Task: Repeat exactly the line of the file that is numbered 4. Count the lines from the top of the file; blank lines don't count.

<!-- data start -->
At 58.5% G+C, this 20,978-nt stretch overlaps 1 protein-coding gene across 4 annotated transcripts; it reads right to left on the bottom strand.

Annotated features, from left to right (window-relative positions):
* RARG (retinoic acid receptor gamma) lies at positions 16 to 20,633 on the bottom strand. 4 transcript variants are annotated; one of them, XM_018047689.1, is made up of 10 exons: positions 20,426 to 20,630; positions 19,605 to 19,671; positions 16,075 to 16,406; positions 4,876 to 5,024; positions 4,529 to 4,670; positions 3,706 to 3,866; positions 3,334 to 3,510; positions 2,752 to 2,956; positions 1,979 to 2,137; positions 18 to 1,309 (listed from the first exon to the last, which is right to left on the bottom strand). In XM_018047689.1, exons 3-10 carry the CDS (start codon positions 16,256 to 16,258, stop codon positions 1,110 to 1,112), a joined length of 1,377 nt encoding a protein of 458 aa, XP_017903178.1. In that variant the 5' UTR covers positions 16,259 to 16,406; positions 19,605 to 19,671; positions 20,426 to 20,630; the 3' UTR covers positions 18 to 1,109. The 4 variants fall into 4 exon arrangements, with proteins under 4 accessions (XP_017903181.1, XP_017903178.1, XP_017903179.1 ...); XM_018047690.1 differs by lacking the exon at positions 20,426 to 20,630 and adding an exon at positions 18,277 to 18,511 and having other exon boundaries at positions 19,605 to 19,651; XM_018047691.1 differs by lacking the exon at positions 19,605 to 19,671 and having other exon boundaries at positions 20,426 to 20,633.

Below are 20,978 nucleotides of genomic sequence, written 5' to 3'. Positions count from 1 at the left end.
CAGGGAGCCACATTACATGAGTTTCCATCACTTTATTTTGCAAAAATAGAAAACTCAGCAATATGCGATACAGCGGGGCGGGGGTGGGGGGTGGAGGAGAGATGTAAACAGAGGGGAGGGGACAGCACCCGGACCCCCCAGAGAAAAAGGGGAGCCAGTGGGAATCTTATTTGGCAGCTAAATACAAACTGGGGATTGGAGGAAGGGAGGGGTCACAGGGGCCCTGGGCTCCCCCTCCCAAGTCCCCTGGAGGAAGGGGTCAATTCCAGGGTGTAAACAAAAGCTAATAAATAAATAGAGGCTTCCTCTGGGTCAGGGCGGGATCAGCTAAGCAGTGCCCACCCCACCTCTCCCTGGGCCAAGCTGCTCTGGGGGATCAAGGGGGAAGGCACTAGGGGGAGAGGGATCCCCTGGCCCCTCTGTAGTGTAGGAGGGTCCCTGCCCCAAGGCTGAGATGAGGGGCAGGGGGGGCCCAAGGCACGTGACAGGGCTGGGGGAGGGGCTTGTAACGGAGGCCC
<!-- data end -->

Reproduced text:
Below are 20,978 nucleotides of genomic sequence, written 5' to 3'. Positions count from 1 at the left end.